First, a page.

For Historic Trenton’s Day in the Life, we’re’ looking back through newspapers from the beginning and examining everyday problems, solutions, and needs during historic Trenton’s past. Today, we go back to January 6th, 1917. It was a cold Saturday and the New Jersey Legislature was just getting started.
The local labor union was fighting against an ordinance that would be passed by the City prohibiting advertising “sandwich” and bannermen on vehicles operated for City purposes. This fight would fail to sway the City Commission and was unanimously adopted. The commission deemed that it was “not in good form and tended to cheapen the city.” The ordinance was framed and advertised as a way to prevent traffic congestion.
Fires destroyed a stable on Perry Street shortly after 2 a.m. The damage, which included a mangled car, was about $2,500. Luckily, the horses were able to escape. The fire took a little over two hours to put out and was fought by Engine Company No. 6.
John P. Beech, from South Warren Street, was getting the Medal of Honor for his service with the Fourth New Jersey Regiment. The times write that he was distinguished as a Sargent of the Company and received his award due to his bravery at Spotsylvania Court Virginia.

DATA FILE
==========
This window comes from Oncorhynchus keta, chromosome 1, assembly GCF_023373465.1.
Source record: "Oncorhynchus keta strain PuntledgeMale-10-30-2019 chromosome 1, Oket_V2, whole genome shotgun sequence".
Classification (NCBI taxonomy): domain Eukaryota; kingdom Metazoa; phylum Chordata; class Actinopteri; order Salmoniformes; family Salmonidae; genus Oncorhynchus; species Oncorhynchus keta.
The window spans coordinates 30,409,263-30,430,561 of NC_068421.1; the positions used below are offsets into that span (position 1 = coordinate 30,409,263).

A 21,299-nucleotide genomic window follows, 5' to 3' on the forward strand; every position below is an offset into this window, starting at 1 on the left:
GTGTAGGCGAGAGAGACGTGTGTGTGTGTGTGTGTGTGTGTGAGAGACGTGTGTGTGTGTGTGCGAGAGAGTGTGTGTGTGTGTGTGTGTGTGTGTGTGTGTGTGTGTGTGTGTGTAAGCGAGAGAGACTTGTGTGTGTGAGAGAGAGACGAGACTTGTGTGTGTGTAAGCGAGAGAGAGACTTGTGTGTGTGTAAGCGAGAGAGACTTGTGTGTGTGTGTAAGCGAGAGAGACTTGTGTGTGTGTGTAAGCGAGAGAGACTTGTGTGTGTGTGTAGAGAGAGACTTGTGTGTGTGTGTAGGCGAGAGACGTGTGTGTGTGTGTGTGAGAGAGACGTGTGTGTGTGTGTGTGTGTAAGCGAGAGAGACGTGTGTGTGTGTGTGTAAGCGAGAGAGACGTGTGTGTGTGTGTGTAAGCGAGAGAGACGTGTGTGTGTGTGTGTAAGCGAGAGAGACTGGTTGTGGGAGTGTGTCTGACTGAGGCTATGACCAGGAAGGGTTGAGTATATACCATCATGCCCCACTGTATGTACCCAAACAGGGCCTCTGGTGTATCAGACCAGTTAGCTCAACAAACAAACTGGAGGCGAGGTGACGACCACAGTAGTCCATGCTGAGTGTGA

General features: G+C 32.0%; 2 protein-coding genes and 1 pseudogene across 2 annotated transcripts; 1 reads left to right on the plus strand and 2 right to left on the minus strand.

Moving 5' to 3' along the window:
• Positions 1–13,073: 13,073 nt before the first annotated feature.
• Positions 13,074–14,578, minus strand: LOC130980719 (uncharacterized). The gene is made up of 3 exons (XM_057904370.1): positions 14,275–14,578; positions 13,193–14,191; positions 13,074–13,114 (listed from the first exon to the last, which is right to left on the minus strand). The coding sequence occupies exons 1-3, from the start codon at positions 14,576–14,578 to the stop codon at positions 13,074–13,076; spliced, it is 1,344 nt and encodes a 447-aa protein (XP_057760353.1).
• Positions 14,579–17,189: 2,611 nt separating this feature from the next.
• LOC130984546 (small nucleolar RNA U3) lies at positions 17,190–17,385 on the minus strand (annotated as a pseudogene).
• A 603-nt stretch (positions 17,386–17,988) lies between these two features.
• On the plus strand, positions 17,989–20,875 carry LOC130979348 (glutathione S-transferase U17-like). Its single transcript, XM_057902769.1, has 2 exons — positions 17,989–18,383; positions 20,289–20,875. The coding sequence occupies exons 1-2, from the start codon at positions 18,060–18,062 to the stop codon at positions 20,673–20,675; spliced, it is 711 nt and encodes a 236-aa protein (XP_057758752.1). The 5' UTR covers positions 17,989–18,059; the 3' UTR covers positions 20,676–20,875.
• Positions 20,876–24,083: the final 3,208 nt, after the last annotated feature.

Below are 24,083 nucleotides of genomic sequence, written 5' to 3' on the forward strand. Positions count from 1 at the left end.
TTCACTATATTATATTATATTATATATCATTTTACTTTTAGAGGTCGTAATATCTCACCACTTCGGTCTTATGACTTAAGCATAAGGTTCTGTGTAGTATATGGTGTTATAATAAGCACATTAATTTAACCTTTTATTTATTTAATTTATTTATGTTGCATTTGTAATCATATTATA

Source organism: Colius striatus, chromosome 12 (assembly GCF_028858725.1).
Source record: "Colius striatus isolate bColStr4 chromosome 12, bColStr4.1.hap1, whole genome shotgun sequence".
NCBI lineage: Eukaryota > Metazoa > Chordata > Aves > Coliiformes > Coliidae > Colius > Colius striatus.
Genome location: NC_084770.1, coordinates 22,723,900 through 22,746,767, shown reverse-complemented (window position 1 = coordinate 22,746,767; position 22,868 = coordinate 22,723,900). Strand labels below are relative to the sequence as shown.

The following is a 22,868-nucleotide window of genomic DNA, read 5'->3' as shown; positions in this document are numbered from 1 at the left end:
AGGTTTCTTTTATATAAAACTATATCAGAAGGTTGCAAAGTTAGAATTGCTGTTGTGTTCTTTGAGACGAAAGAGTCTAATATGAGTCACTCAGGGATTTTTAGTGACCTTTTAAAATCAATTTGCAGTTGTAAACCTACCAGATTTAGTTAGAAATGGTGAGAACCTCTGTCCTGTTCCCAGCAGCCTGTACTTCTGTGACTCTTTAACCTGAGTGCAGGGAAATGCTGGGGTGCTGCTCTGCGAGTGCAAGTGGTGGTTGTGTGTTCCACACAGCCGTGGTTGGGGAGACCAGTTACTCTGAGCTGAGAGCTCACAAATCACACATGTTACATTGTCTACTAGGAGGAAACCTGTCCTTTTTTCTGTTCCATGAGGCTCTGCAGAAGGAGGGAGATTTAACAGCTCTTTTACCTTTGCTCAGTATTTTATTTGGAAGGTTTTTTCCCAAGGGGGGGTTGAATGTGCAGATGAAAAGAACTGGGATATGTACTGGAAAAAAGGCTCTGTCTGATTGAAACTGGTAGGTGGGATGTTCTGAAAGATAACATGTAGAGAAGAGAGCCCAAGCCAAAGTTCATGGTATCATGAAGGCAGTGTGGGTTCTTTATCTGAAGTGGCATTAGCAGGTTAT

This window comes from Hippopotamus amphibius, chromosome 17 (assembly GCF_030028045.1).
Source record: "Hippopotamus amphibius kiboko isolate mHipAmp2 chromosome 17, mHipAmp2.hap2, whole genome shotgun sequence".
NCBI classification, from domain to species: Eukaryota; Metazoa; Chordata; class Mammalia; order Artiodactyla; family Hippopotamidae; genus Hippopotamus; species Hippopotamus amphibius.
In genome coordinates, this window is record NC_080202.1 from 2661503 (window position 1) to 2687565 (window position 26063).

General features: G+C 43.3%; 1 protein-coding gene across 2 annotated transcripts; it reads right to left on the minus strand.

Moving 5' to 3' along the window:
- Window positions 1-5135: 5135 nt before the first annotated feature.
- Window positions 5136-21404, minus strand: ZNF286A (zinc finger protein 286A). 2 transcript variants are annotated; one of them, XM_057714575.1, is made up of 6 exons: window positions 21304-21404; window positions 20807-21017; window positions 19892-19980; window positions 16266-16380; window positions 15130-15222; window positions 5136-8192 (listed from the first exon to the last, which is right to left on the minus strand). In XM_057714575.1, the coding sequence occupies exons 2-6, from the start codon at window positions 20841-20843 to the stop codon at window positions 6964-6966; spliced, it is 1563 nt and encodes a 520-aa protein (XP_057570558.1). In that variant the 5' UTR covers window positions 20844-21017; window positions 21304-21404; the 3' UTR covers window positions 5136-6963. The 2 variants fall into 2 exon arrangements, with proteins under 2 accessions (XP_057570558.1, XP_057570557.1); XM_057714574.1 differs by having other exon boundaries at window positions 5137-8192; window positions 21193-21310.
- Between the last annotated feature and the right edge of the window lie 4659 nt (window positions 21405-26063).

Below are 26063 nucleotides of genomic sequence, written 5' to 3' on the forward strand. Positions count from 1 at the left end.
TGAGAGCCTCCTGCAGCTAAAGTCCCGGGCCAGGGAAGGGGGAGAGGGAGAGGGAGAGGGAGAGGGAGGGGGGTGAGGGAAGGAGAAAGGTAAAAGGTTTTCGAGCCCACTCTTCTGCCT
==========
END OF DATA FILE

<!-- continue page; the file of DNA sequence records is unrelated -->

The Seen this Morning section reported on a story about two girls who wouldn’t move when a large man asked for their seat in a Trolley car. Meanwhile, a man with a black eye and swollen jaw was loudly telling his friends “a dentist did it” as he pushed on his tooth.
Finally, a monster-sized ad featured all of the different places you could buy a car in Grand Central Palace or at the Philadelphia Automobile Show. The ad showcased 18 other companies from Trenton that would be attending the shows to sell the newest thing, a car. It was fitting, particularly given Trenton’s place in automotive history. According to FordMotorHistory.com, it has been estimated that fifty different makes of automobiles were manufactured in New Jersey alone during the first half of the twentieth century.
Walter Automobile Company in Trenton was among the pioneering firms which collapsed before the onset of World War I. However, three automobile manufacturers managed to stay in business until after World War I. All three produced hand-tooled cars at great expense. These included the Crane Motor Company of Bayonne, organized 1912; the Simplex Manufacturing Company, New Brunswick, 1907; and the Mercer Automobile Company of Trenton, the most famous of the three, which lasted until the late 1920s. The Mercer Automobile Company was backed by the money of the wealthy Roebling and Kuser families of Trenton, and their cars went into only the best garages. (FordMotorHistory.com)